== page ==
Great info! [Here's what Hazel can see outside her studio window.]

I learned so many fun and interesting things about New Jersey by reading this book, such as that Samuel Morse did not invent the telegraph and General Washington’s troops were inoculated against smallpox in New Jersey. Without giving away much of the book, what were some of the most interesting or surprising things you learned about New Jersey as you worked on the book?

You’re right—there are so many odd pieces of information. It certainly changed MY view of the state! I was amazed at the diversity. For example, the greatest concentration of American Holly is on the coast.  And that the world's largest free-flying flag is in New Jersey. The surprises are endless! I hope children (and adults) enjoy finding out that there is so much more to New Jersey than just THOSE housewives.

Me, too, and I know they will. You’re also a writer. Tell me about what you write. Do you illustrate your text in the same manuscript?

I am writing, although I am not published in traditional print as a writer as yet. (I have retold The Ugly Duckling, which is available online at Utales.com.) I have several picture book dummies that I am working on writing and illustrating. I also have a YA illustrated novel in the works and a MG novel. What I don't seem to have enough of is time!


We never have enough of that. Illustrating an art-rich book like Hidden New Jersey on a schedule must demand an incredible amount of energy and creativity from you. What do you do to refresh and refill your creative well?

I was pretty exhausted when I finished, also because I had other projects overlapping the beginning and end of this book. Taking time out is my worst thing. When I am working on a project I can sometimes work long hours 7 days a week. I do love to swim and walk my dog. I listen to BBC Radio 4 all day when I am working, and this is always full of great plays, comedy, and books, and it takes my mind somewhere else. (I can only listen when illustrating, not when writing!) When I come to the end of a project, then I read a lot, and I love to go to museums and bookshops.

What about “Hidden Hazel Mitchell”: Do you have any secrets or mysteries that you’d like to reveal? What don’t people know about you from your official biography?


Hmmm … I play the tin whistle for fun. I once painted a portrait of Princess Anne that the Royal Navy presented to her. When I was a teenager I wanted to be a veterinary surgeon. I broke my ankle parachuting. My favorite TV show is Father Ted.

Yes! I knew there was more to Hazel than meets the eye. A couple more questions: First, what is the most important thing you've learned in your career?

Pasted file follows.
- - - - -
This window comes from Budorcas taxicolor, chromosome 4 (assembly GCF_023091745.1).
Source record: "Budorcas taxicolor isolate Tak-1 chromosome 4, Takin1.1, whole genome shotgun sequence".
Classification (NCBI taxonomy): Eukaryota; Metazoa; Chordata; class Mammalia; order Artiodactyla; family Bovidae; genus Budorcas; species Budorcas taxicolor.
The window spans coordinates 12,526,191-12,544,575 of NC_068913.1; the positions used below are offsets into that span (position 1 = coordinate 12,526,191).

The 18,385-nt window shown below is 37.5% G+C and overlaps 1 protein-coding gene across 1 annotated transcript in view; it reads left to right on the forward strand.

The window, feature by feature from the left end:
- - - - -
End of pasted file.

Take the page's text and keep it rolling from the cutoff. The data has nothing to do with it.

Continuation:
Patience.


I agree that’s so important. And finally, what advice can you give readers who want to illustrate books?

Learn your craft, study those who have gone before you, work hard, and find your inner child. Oh, and join the SCBWI.

Great advice. Thanks so much, Hazel! I know that kids and their grownups will love Hidden New Jersey, and I wish you much success!

Thanks Marilyn! Loved being interviewed by you!


A copy of Hidden New Jersey, signed by Hazel, will be sent to one lucky reader! Leave a comment, and a winner will be drawn at random.

If you’d like to know even more about Hazel Mitchell, and see her books and art (you can even purchase her prints!), visit her website, find her on Facebook, and follow her on Twitter (@TheWackyBrit).

Hidden New Jersey is available on February 1, 2012, at your local independent bookstore (if not, ask your bookseller to order it), Barnes & Noble, and Amazon.com. And watch the Hidden New Jersey book trailer.

8 comments:

Kathryn Freeman said...

Great interview with Hazel. She is amazing! My husband is from New Jersey too. It is nice to see the state portrayed in a positive light! Kathryn Freeman

Jeanette Larson said...

I want Hazel's studio! It's much neater (in both senses of the word) than mine!!! I was born in NJ and lived there part of my life but still learned a lot from the text and illustrations. Fabulous book!

Molly Idle said...

Lovely interview, and a lovely studio too!

Redheaded Stepchild said...

Great interview! Thank you for more insight into the Wacky Brit!

Amy Allgeyer Cook said...

Aww--I love you both so much! :) Let's get together for tea.

Heather said...

Wonderful interview! I love hearing about how other artists work.

KC Held said...

Thanks for a great interview with a fascinating lady :). Love to you both!

Marilyn said...

Thanks to you all for taking the time to read the interview and leave a comment. The winner of an autographed copy of Hidden New Jersey is Jeanette Larson. Congratulations, Jeanette! Please email me your mailing address at: marilyn at marilynhilton dot com.